Now is the Time to Start Working Towards Your Best Season Yet in 2011!

Now that the 2010 season is over (for most of us) and you have had a few weeks off from serious training, riding or competition it is time to prepare for next season. If you are serious about becoming the best rider or racer you can be now is the time to act. All the knowledge in the world is worthless without action. Below is an abbreviated version of the questionnaire I use with my full-time athletes to evaluate their season and design their training program for the next racing season.  Use this to evaluate your performance in 2010 and help your plan an even better 2011!

Do you keep a training and racing diary? A diary is a big help in the following exercise and though out the season for finding factors that lead to changes in performance. If you haven’t kept a training diary in the past, start now. A training diary helps you learn what parts of your training are working and what parts are not can explain “peak” performances and poor performances and is a great confidence booster by tracking all the hours of training you have put in.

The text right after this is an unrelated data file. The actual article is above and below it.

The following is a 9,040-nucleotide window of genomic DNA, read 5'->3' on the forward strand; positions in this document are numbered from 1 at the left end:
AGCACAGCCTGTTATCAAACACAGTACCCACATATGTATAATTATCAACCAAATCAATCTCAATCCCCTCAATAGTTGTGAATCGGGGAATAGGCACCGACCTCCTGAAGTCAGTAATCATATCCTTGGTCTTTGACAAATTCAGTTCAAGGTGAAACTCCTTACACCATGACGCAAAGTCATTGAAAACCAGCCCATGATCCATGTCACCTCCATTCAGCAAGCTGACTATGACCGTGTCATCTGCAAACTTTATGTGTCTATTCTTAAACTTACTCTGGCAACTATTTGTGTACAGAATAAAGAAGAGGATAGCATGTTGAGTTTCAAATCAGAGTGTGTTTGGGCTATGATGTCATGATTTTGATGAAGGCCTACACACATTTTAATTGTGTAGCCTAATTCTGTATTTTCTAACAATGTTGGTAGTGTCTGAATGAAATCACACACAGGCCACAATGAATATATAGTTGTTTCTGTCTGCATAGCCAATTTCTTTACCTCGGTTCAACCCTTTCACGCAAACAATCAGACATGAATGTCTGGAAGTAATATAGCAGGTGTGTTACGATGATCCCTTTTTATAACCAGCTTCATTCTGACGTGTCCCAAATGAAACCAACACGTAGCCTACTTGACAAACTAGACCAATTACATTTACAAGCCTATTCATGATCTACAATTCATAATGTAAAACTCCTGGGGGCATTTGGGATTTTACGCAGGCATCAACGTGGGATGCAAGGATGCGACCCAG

Step One: Assess your racing season and your riding ability. Honestly and objectively answer the following questions about your 2010 season.

Did your skills improve over the course of the season?

What are your strongest skills? (cornering, jumping, steeps, etc.)

What skills need the most improvement?

How did the season go physically?

Did you start strong and get stronger as the season went on?

Did you fade in late July and August? Why?

Did you have the optimum combination of sprinting speed and endurance?

Did you pick 3 to 5 big races to peak for? Were you able to peak for those races?

How was your mental game?

Were you confident and riding to your potential or did you find yourself racing below the level that you know you are capable of?